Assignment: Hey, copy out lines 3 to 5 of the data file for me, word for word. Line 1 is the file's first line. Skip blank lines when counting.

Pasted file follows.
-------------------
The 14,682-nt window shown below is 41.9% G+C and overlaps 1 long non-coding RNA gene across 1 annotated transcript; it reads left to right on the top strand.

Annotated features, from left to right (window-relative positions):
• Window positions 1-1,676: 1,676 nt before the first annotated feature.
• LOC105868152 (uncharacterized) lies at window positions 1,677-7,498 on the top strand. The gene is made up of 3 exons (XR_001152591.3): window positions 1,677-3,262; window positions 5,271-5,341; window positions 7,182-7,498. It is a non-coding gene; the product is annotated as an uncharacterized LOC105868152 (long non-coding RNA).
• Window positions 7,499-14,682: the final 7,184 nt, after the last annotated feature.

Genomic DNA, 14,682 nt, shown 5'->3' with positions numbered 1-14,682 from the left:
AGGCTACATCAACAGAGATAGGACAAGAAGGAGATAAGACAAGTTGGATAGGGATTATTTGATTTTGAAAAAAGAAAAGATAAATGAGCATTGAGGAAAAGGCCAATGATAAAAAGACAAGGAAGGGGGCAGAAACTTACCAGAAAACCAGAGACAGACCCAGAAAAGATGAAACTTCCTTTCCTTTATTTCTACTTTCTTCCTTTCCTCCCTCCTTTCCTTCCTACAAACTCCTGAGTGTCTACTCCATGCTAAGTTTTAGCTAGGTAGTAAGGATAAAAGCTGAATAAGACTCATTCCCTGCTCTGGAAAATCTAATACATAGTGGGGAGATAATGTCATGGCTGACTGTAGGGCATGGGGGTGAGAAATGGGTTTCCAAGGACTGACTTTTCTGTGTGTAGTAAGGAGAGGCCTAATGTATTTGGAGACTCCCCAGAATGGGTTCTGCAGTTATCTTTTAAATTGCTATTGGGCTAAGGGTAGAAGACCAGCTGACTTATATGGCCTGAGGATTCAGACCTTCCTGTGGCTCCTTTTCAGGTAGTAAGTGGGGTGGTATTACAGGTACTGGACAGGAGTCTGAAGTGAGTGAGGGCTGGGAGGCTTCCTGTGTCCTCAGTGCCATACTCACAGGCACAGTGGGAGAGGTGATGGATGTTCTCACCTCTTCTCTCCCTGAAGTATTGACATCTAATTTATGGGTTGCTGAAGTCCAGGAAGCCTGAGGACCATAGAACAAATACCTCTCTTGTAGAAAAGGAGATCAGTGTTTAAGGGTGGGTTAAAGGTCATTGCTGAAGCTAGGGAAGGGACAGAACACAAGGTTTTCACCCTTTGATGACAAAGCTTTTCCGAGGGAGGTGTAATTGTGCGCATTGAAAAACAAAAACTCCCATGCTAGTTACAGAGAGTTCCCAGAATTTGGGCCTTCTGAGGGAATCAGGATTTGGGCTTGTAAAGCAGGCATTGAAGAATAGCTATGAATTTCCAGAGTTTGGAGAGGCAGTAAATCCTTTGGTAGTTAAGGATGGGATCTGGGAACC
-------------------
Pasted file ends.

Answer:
• Window positions 1-1,676: 1,676 nt before the first annotated feature.
• LOC105868152 (uncharacterized) lies at window positions 1,677-7,498 on the top strand. The gene is made up of 3 exons (XR_001152591.3): window positions 1,677-3,262; window positions 5,271-5,341; window positions 7,182-7,498. It is a non-coding gene; the product is annotated as an uncharacterized LOC105868152 (long non-coding RNA).
• Window positions 7,499-14,682: the final 7,184 nt, after the last annotated feature.